It is important to pinpoint that the SSRs/SNPs corresponding to a single marker or a pair of flanking markers from genetic maps were mapped to a genomic region on a pseudomolecule, while the SNPs from the scaffold sequences or the PCPs were anchored exclusively to single nucleotide positions representing their QTL peak locations.

3.2. Identical or Co-Located QTL

QTL that mapped to the same RCPs were comparable across studies, mapping populations, and traits. Based on the 200 kb upstream and downstream region rule, the 195 QTL/markers for the 26 traits mapped to the RCPs were grouped into 133 QTL clusters (Table 3). The QTL with the same numbers in the “Co-location” column in Table 3 were deemed to belong to the same QTL clusters, indicating identical or co-located QTL. QTL for 16 of the 29 traits were identified in two or more studies, of which 12 had one or more QTL located at the same positions or within the same QTL clusters (Table 1), thereby supporting the accuracy of the QTL through validation across studies.
Some QTL were validated in several studies that differed in marker types (SSRs or SNPs), populations (bi-parental population or diverse germplasm panel), or statistical methods used for QTL mapping (Table 1 and Table 2). For example, QTL-195 (QDTM-Lu4.1) and QTL-54 (QDm.BM.crc-LG4) on Chr 4 corresponded to the same QTL for days to maturity (DTM) identified in two different studies [20,28]. QTL-187 (QIOD-Lu7.2) and QTL-7 (QIod.crc-LG7) on Chr 7 for iodine value (IOD) [19,28], QTL-190 (QLIN-Lu7.2) and QTL-5 (QLin.crc-LG7) on Chr 7 for linolenic acid content (LIN) [19,28], QTL-6 (QLin.crc-LG16) and QTL-33 (QLin-LG12.3) on Chr 12 for LIN [19,23], and QTL-4 (QLio.crc-LG16) and QTL-30 (QLio-LG12.3) on Chr 12 for linoleic acid content (LIO) [19,23] were additional examples of the same QTL identified in different studies. Some QTL or QTNs were grouped into single QTL because their coordinates on chromosomes were close or identical and, historical recombinations may not have been present in the population; for example, QTL-144 (scaffold11-96400) and QTL-145 (scaffold11-96569) on Chr 1 for steric acid content (STE) [17], and QTL-155 (scaffold297-275131), QTL-100 (scaffold297_275113), and QTL-154 (scaffold297-275113) on Chr 1 for technical length (TL) corresponded to unique QTL (Co-location cluster No. 46 and 9 in Table 3) [17,26].
Some co-located QTL may lead to their pleiotropic effects on multiple traits. Thirteen genomic regions that had at least three identical or co-located QTL were observed (yellow highlights in Figure 1 and Table 3). For example, eight QTL—QTL-195 (QDTM-Lu4.1), QTL-168 (QYLD-Lu4.1), QTL-179 (QPLH-Lu4.3), QTL-49 (QCw.BM.crc-LG4), QTL-54 (QDm.BM.crc-LG4), QTL-52 (QSpb.BM.crc-LG4), QTL-50 (QSw.BM.crc-LG4), and QTL-53 (QYld.BM.crc-LG4)—were co-located between positions 13,170,489 and 15,040,682 bp on Chr 4 and had pleiotropic effects on phenotypes of six traits: DTM, YLD, PLH, cell wall content (%) (CEW), seeds per boll (SEB), and straw weight (STW). Thus, this is an important genomic region controlling seed yield and related agronomic traits. As noted and discussed previously [19,20,28], QTL-186 (QIOD-Lu4.1), QTL-189 (LIN-Lu4.1), and QTL-192 (QLIO-Lu4.1) were co-located at position 19,907,982 bp on Chr 4; QTL-193 (QLIO-Lu7.2), QTL-190 (QLIN-Lu7.2), QTL-187 (QIOD-Lu7.2), QTL-7 (QIod.crc-LG7), QTL-5 (QLin.crc-LG7), and QTL-3 (QLio.crc-LG7) were between positions 14,540,252 and 17,976,903 bp on Chr 7; QTL-188 (QIOD-Lu12.3), QTL-191 (QLIN-Lu12.3), and QTL-194 (QLIO-Lu12.3) located in the 489,561 and 2,981,562 bp interval on Chr 12; and QTL-6 (QLin.crc-LG16), QTL-33 (QLin-LG12.3), QTL-4 (QLio.crc-LG16), QTL-30 (QLio-LG12.3), and QTL-8 (QIod.crc-LG16) positioned between 2,036,216 and 3,802,807 bp on Chr 12. These four genomic regions contributed greatly to the genetic variation for LIO, LIN, and IOD in several flax populations [19,20,28].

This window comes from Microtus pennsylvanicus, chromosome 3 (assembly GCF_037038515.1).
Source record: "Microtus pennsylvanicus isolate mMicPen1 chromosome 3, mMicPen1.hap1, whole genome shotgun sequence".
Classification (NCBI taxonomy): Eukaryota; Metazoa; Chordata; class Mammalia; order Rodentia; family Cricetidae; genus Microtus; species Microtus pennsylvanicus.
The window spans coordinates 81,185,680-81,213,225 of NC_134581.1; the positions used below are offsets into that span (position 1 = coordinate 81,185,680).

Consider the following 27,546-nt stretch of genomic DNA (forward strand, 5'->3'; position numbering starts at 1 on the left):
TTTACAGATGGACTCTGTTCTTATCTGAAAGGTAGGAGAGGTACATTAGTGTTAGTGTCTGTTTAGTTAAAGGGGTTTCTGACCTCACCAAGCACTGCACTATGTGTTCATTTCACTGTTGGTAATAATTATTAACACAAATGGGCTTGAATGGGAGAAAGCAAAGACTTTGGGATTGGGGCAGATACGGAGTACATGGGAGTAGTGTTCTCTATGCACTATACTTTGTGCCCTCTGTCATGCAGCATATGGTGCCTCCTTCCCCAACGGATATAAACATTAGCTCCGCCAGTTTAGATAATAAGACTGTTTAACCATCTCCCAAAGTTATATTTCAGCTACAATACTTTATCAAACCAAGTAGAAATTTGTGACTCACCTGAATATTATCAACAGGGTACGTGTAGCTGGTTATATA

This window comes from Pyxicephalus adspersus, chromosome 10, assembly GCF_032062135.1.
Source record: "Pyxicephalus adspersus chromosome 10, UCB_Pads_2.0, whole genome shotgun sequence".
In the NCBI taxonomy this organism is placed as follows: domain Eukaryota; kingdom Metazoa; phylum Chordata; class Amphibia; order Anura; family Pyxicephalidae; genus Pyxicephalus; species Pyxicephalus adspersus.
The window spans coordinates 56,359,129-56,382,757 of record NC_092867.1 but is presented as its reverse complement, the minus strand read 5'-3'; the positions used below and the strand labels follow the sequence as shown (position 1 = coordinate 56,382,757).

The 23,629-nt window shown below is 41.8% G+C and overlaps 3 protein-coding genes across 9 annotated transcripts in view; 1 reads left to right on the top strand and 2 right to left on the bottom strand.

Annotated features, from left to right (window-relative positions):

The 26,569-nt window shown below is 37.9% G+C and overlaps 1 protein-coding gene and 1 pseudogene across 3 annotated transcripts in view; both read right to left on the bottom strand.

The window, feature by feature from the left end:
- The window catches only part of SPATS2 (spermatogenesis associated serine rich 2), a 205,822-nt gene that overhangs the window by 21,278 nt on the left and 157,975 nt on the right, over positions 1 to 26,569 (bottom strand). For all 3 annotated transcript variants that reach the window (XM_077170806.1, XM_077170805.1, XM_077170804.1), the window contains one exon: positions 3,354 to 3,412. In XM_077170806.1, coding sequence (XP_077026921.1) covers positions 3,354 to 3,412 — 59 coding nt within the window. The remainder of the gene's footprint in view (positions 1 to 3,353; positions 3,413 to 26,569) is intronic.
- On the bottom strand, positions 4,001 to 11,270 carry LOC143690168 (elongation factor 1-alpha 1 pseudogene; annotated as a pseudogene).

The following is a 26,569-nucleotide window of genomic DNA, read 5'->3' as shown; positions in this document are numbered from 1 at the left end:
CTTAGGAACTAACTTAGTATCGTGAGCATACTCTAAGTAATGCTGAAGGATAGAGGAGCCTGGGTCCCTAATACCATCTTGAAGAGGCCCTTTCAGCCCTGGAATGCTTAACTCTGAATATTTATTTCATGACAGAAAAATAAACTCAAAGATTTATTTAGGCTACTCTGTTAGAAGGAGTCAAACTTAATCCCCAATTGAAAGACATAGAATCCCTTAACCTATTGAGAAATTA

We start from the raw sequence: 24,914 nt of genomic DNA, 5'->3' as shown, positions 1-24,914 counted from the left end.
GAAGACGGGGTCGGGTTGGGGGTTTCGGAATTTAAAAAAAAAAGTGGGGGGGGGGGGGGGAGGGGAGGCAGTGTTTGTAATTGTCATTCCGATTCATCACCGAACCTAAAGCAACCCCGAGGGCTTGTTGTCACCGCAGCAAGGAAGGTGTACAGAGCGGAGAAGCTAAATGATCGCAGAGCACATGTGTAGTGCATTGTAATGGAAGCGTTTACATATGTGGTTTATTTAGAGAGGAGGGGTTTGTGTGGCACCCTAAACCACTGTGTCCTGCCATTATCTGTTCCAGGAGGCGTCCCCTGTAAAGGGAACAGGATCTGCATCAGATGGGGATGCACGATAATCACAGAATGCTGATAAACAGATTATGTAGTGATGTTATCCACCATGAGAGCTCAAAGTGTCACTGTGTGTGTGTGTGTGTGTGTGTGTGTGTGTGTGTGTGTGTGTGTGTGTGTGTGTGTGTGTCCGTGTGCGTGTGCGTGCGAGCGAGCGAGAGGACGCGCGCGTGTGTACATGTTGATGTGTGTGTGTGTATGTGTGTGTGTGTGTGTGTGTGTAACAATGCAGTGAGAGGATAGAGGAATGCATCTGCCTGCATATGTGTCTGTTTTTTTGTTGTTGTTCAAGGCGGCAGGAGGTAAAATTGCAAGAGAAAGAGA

3.3. Candidate Genes for QTL

The resolution of current QTL mapping or GWAS technologies is insufficient to pin QTL to accurate locations of genes or genetic features controlling traits. A simple approach for predicting candidate genes is to investigate the annotated genes in the vicinity of QTL, such as a window of 200 kb flanking the QTL [14,20]. Our ability to position most of the previously reported QTL to the RCPs makes it possible to perform an overall genome-wide candidate gene scan along chromosomes. Thus, all potential candidate genes of the 195 QTL listed in Table 3 were scanned. A total of 7,821 unique candidate genes co-located with the 133 QTL clusters (Table S7). These candidate genes can be further analysed and validated. For example, three QTL for powdery mildew resistance were identified [15] and mapped to chromosomes 1, 7, and 9 (Table 3, Figure 1). Some RGAs were found in the vicinity of the QTL, i.e., within the pre-defined window (Table 4). One nucleotide-binding-site (NBS) encoding gene (Lus10026765), one transmembrane coiled-coil (TM-CC) gene (Lus10023437), and several receptor-like protein kinase (RLK) genes co-located with these QTL.

4. Discussion

The RCPs, representing the first chromosome-scale flax reference sequence, were released to the NCBI database in 2018 [29]. This new flax genome reference has previously been adopted for genomic studies, such as QTL identification. Prior to this release, many QTL had been identified based on different reference sequence versions (Table 2); thus, it is necessary to re-map these QTL onto the most recent and comprehensive flax reference (RCP). In addition, some research groups have already adopted the scaffold-based reference to identify SNPs and have performed other genomic studies. Consequently, more current methods and software tools are required for this re-mapping. For this purpose, we developed several utility tools, including scripts for mapping PCR- and SNP-based QTL onto the RCPs, grouping QTL in terms of a predefined window size, and performing genome-wide candidate gene analysis. These tools were successfully used to map 195 out of 200 QTL onto the new reference. Only five QTL failed to map because of incomplete information. This demonstrates the reliability and robustness of the methods, especially those for mapping the scaffold-based SNPs to the new reference, which is unique to this study. No other methods were available because this conversion must be based on the accurate coordinates of the scaffolds on pseudomolecules that were generated by the authors of this article [29]. The QTL positioned onto the RCPs and their gene candidates can be further validated and analysed on a genome-wide basis. Comparability across different studies and genetic populations will facilitate their further evaluation for applications in flax breeding.